Tuesday, January 04, 2011

Canada soccer and wikileaks: What does the cable really say?

Canadian soccer stories have a hard time making it into the news. (Don't confuse these with Toronto FC stories, which are all over the news lately).

So you can forgive the newspaper reporter's near gleeful introduction to an article detailing Canada's inclusion in one of the Wikileaks cables:

Canada’s men’s soccer team doesn’t stand very high in the world rankings, but it has accomplished something few of its top-rated opponents can match.

It got a mention from Julian Assange’s WikiLeaks.

While most of soccer’s elite have to be satisfied with getting their notoriety in the sports pages, Canada’s 84th-ranked team appears in WikiLeaks documents reported Monday in Europe.

The MNT shout-out came as part of a memo detailing corruption in Bulgarian soccer. Specifically, the memo mentions Bulgarian referee Anton Genov being investigated following Canada's 3-0 friendly loss to Macedonia during which he awarded 4 penalties.

Really? This is what diplomatic staffs write about? It is of material interest to the US State Department to be kept in the loop on this sort of stuff? It is the kind of prose that would make wikipedia blush:
Bulgaria is soccer country. It has long been the
most popular sport, and despite scandals and the migration of
many of its talented players to wealthier European clubs
abroad, it is still a Bulgarian passion. The pinnacle of
Bulgarian soccer was the 1994 World Cup, when Bulgaria
defeated Germany to advance to the semi-finals, eventually
finishing fourth overall. To this day, many Bulgarians only
half jokingly refer to this as the country's greatest
accomplishment since the fall of communism.
If you're hoping for a lot of juicy details about the Canada match in question, though, you're out of luck. All it mentions is the UEFA investigation into Genov which most well-informed Canadian fans already knew about. Paragraph 6 of the cable explains illogical results and match fixing, concluding with the following:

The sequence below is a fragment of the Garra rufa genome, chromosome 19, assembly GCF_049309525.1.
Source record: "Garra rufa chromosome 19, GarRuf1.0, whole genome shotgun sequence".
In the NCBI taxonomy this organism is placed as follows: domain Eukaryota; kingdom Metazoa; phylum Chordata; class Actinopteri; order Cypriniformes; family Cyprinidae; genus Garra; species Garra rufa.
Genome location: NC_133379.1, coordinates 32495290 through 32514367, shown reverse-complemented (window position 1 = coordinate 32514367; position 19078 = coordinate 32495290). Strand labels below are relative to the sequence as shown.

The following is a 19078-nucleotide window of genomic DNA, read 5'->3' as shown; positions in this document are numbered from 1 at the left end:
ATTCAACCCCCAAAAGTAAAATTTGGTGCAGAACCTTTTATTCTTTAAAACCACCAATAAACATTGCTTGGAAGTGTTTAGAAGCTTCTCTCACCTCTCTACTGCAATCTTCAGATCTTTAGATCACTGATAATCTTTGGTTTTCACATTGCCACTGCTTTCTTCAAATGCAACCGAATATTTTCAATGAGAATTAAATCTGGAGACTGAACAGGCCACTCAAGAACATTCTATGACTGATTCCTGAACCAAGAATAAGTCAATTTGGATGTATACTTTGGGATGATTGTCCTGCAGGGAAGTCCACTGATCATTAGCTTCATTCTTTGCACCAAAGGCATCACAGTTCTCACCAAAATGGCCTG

The Union of European Football
Association (UEFA), the governing body of European soccer,
also is investigating Bulgarian referee Anton Genov for his
alleged involvement in fixing an international match.
According to the UEFA, there were obvious irregular betting
patterns prior to the international friendly match on
November 14, 2009 in which Genov awarded four penalty shots
during Macedonia's 3-0 victory over Canada.

For those of us who watched the match it is fairly unsurprising to learn there was some shady business at play. What is surprising is Stephen Hart's quoted reaction in the Star article referenced above:

“I’d never been in a game with four penalties, but (Genov) called a very, very tight game right from the start,” Hart said Monday from Halifax. “Any little contact was blown. Other than that, I was surprised because nothing seemed odd to me.”

“I thought all the penalties were penalties from my view on the sideline.”

It's hard to understand who Hart is trying to cover for with his remarks, but Zelkovich hints at it with his closing statement:
While Hart said he was surprised by the number of penalty kicks awarded in the loss to Macedonia, he didn’t mention another irregularity: the fact that Canada missed both.
Will Messrs. Hume and Jackson be making an appearance in the next round of wikileaks?

Despite the unsavouriness of the story, it counts as ink for the Canadian national team, and is likely more than will be spilled when Canada next plays an actual match (vs Greece in February unless a January friendly is scheduled soon), so I suppose we should be making the most of it.

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